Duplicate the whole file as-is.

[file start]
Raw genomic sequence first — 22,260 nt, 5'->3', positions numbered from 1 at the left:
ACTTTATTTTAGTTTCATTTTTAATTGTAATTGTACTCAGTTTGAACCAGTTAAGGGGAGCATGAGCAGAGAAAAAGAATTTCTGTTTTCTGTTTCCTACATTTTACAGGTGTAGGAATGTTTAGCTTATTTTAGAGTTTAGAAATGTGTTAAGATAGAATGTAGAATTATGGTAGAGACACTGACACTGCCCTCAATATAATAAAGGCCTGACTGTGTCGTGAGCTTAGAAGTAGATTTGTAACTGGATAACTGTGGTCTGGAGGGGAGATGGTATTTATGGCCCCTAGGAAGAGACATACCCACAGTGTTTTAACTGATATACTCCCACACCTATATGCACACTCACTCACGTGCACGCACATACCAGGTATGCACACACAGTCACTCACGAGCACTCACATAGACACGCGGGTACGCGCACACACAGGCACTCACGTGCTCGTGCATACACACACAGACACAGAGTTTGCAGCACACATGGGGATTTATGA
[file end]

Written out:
Raw genomic sequence first — 22,260 nt, 5'->3', positions numbered from 1 at the left:
ACTTTATTTTAGTTTCATTTTTAATTGTAATTGTACTCAGTTTGAACCAGTTAAGGGGAGCATGAGCAGAGAAAAAGAATTTCTGTTTTCTGTTTCCTACATTTTACAGGTGTAGGAATGTTTAGCTTATTTTAGAGTTTAGAAATGTGTTAAGATAGAATGTAGAATTATGGTAGAGACACTGACACTGCCCTCAATATAATAAAGGCCTGACTGTGTCGTGAGCTTAGAAGTAGATTTGTAACTGGATAACTGTGGTCTGGAGGGGAGATGGTATTTATGGCCCCTAGGAAGAGACATACCCACAGTGTTTTAACTGATATACTCCCACACCTATATGCACACTCACTCACGTGCACGCACATACCAGGTATGCACACACAGTCACTCACGAGCACTCACATAGACACGCGGGTACGCGCACACACAGGCACTCACGTGCTCGTGCATACACACACAGACACAGAGTTTGCAGCACACATGGGGATTTATGA